Indiana Capital Chronicle: “Indiana will receive $187 million to expand its broadband capacity under the American Rescue Plan, connecting more than 50,000 Hoosiers to high-speed broadband internet”
To date, André Carson and Frank Mrvan have delivered more than $530 million in broadband investments across Indiana
INDIANAPOLIS – The Indiana Democratic Party, the organization that advocates for the future of Indiana and its families, today celebrated the brighter future the American Rescue Plan is STILL creating for Hoosiers. This time, more than $187 million will be used to expand broadband access for businesses and families in rural communities across Indiana. This investment will connect more than 50,000 Hoosiers to the internet and is in addition to the $350 million broadband investments already provided by the American Rescue Plan and the Infrastructure Investment and Jobs Act.
In total, Democrats like André Carson and Frank Mrvan delivered more than $530 million worth of broadband investments to the Hoosier State. Families and businesses – especially in rural communities – will have a brighter future because Democrats got it done.
In contrast, the Indiana Republican Party – including U.S. Senator Todd Young – said “NO” to this brighter future. In fact, Indiana GOP Chairman Kyle Hupfer even called this project “socialism” – claiming the Republicans’ opposition was a “great campaign to run on”. The Indiana GOP’s opposition to the kitchen-table issues – like broadband – is another reminder they have no plan for Indiana’s future – just abiding by an extremist agenda.
Here’s a look at how the American Rescue Plan continues to deliver for Hoosiers across the state:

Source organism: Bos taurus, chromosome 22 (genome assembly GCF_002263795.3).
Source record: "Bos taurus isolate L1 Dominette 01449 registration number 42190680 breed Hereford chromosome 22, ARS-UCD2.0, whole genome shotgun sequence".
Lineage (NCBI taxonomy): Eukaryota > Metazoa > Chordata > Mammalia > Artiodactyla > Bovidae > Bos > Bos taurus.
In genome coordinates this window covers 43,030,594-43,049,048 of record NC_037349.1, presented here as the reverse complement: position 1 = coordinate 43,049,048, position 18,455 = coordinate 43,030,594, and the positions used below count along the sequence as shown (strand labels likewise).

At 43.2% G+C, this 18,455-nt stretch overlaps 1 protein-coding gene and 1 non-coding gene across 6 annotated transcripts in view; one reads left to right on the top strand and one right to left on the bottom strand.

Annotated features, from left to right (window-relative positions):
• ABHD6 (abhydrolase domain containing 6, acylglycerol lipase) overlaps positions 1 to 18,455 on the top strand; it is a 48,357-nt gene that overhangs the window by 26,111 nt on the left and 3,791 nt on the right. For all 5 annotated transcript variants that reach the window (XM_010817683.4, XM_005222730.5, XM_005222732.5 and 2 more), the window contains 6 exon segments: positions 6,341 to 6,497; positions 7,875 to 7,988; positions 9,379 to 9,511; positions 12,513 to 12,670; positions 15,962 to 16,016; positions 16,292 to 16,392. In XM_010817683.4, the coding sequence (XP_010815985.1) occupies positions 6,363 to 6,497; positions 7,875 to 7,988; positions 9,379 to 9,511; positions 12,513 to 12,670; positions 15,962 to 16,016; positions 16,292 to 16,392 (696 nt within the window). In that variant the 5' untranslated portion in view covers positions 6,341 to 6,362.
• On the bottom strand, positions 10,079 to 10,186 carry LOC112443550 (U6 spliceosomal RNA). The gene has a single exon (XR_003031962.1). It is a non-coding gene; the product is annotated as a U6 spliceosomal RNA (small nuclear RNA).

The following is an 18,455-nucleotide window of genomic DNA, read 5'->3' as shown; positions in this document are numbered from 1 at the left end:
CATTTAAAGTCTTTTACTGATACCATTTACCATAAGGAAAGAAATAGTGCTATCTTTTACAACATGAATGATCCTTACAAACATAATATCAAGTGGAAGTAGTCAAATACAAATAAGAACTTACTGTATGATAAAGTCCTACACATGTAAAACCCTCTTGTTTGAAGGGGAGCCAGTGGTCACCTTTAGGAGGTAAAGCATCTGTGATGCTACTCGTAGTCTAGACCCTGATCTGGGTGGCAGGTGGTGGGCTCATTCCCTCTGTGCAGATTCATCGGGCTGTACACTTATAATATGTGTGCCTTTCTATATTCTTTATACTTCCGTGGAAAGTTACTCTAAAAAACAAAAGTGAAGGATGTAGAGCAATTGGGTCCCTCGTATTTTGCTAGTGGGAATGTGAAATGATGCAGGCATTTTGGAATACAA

Indiana Capital Chronicle: “Indiana will receive $187 million to expand its broadband capacity under the American Rescue Plan, connecting more than 50,000 Hoosiers to high-speed broadband internet, as announced by the U.S. Treasury Department Tuesday.
The funding comes from the federal Capital Projects Fund, with Indiana’s allocation composing more than a quarter of the total $408 million funding for five states. The other states are Nebraska, Connecticut, Arkansas and North Dakota.
Congressional Rep. Frank Mrvan, D-1st, said the COVID-19 pandemic exposed disparities in access for healthcare, mental healthcare and education for Hoosier families.
“Who doesn’t remember pictures and news stories about children having to go to McDonald’s or sit on school buses in order to have access to e-learning? To the fundamental right of education?” Mrvan said. “This investment eliminates that and gives us the opportunity to make sure we stay connected.” […]
In March 2021, President Joe Biden signed the $1.9 trillion COVID-19 relief bill known as the American Rescue Plan. Indiana’s broadband funding comes from the $10 billion Capital Projects fund earmarked for broadband expansion in that plan, part of a broader $25 billion broadband effort.
Gene Sperling, chosen by Biden to oversee the stimulus plan, said Tuesday’s announcement was just the first allocation from the fund.
“I think it has become self-evident that the pandemic was a national teaching moment – that quality, affordable high speed broadband is a necessity. It is an economic and educational necessity, not a luxury,” Sperling said.
The White House estimated that over 90,000 homes and businesses nationwide would benefit from the total funding, with over half of those impacted living in Indiana. Of the communities without broadband in Indiana, the funding should close the gap for 7.4% of those Hoosiers.
Indiana’s plan, approved by the Treasury Department, outlined the state’s plans to deliver reliable service that “meets or exceeds symmetrical download and upload speeds of 100 megabits per second,” according to a White House release.
“(Those speeds) are needed for a household with multiple users to simultaneously access the Internet to telework and access education and health monitoring,” the release said.
Plans must prioritize connecting families and businesses with poor or inadequate service, especially in rural areas. In particular, Indiana’s program prioritizes school buildings, rural health clinics and households with students.
The funding comes with a caveat that Indiana must participate in the Affordable Connectivity Fund, which provides a discount on Internet services for qualifying households. […]
“ARP is helping out so many Hoosiers and Americans; it’s helping to put COVID-19 behind us and invest in our communities,” U.S. Rep. Andre Carson, D-7th, said. “ARP was the first step to building a better nation for a more successful future generation.”